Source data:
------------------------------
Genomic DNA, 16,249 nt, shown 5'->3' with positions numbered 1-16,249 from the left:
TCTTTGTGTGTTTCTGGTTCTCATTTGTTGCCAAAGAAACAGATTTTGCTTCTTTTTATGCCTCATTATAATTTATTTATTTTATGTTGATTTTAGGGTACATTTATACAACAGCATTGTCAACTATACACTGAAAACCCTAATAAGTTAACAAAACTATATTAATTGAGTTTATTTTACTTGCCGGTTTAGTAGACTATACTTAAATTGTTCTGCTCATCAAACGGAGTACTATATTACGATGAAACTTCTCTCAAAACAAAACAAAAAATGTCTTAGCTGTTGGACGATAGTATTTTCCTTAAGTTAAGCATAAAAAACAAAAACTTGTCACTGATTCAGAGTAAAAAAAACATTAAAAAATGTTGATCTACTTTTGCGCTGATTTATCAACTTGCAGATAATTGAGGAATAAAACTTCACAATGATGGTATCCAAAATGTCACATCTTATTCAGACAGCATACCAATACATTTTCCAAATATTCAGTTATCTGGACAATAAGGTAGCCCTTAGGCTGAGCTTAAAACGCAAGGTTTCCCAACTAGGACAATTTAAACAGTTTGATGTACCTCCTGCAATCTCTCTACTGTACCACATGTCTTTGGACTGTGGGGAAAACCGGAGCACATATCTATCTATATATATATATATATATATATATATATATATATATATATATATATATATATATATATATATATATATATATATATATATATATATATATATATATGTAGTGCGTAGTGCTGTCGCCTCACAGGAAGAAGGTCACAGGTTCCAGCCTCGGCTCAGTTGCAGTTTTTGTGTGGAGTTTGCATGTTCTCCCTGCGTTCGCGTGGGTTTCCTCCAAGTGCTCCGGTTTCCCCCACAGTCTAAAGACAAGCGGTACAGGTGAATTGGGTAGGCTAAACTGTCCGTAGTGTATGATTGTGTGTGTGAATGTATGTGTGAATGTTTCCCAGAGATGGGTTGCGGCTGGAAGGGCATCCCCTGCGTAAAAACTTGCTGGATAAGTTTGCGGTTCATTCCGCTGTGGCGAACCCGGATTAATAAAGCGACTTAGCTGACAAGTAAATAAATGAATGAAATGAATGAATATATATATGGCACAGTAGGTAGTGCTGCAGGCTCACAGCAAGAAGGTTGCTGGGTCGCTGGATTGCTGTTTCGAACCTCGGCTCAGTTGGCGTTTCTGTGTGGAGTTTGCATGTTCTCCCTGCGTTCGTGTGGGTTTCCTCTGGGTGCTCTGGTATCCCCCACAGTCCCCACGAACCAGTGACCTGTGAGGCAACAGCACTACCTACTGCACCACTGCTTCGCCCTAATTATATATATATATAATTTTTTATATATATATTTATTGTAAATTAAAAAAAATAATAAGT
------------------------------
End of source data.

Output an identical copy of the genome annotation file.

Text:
Genomic DNA, 16,249 nt, shown 5'->3' with positions numbered 1-16,249 from the left:
TCTTTGTGTGTTTCTGGTTCTCATTTGTTGCCAAAGAAACAGATTTTGCTTCTTTTTATGCCTCATTATAATTTATTTATTTTATGTTGATTTTAGGGTACATTTATACAACAGCATTGTCAACTATACACTGAAAACCCTAATAAGTTAACAAAACTATATTAATTGAGTTTATTTTACTTGCCGGTTTAGTAGACTATACTTAAATTGTTCTGCTCATCAAACGGAGTACTATATTACGATGAAACTTCTCTCAAAACAAAACAAAAAATGTCTTAGCTGTTGGACGATAGTATTTTCCTTAAGTTAAGCATAAAAAACAAAAACTTGTCACTGATTCAGAGTAAAAAAAACATTAAAAAATGTTGATCTACTTTTGCGCTGATTTATCAACTTGCAGATAATTGAGGAATAAAACTTCACAATGATGGTATCCAAAATGTCACATCTTATTCAGACAGCATACCAATACATTTTCCAAATATTCAGTTATCTGGACAATAAGGTAGCCCTTAGGCTGAGCTTAAAACGCAAGGTTTCCCAACTAGGACAATTTAAACAGTTTGATGTACCTCCTGCAATCTCTCTACTGTACCACATGTCTTTGGACTGTGGGGAAAACCGGAGCACATATCTATCTATATATATATATATATATATATATATATATATATATATATATATATATATATATATATATATATATATATATATATATATATATATATATATATATGTAGTGCGTAGTGCTGTCGCCTCACAGGAAGAAGGTCACAGGTTCCAGCCTCGGCTCAGTTGCAGTTTTTGTGTGGAGTTTGCATGTTCTCCCTGCGTTCGCGTGGGTTTCCTCCAAGTGCTCCGGTTTCCCCCACAGTCTAAAGACAAGCGGTACAGGTGAATTGGGTAGGCTAAACTGTCCGTAGTGTATGATTGTGTGTGTGAATGTATGTGTGAATGTTTCCCAGAGATGGGTTGCGGCTGGAAGGGCATCCCCTGCGTAAAAACTTGCTGGATAAGTTTGCGGTTCATTCCGCTGTGGCGAACCCGGATTAATAAAGCGACTTAGCTGACAAGTAAATAAATGAATGAAATGAATGAATATATATATGGCACAGTAGGTAGTGCTGCAGGCTCACAGCAAGAAGGTTGCTGGGTCGCTGGATTGCTGTTTCGAACCTCGGCTCAGTTGGCGTTTCTGTGTGGAGTTTGCATGTTCTCCCTGCGTTCGTGTGGGTTTCCTCTGGGTGCTCTGGTATCCCCCACAGTCCCCACGAACCAGTGACCTGTGAGGCAACAGCACTACCTACTGCACCACTGCTTCGCCCTAATTATATATATATATAATTTTTTATATATATATTTATTGTAAATTAAAAAAAATAATAAGT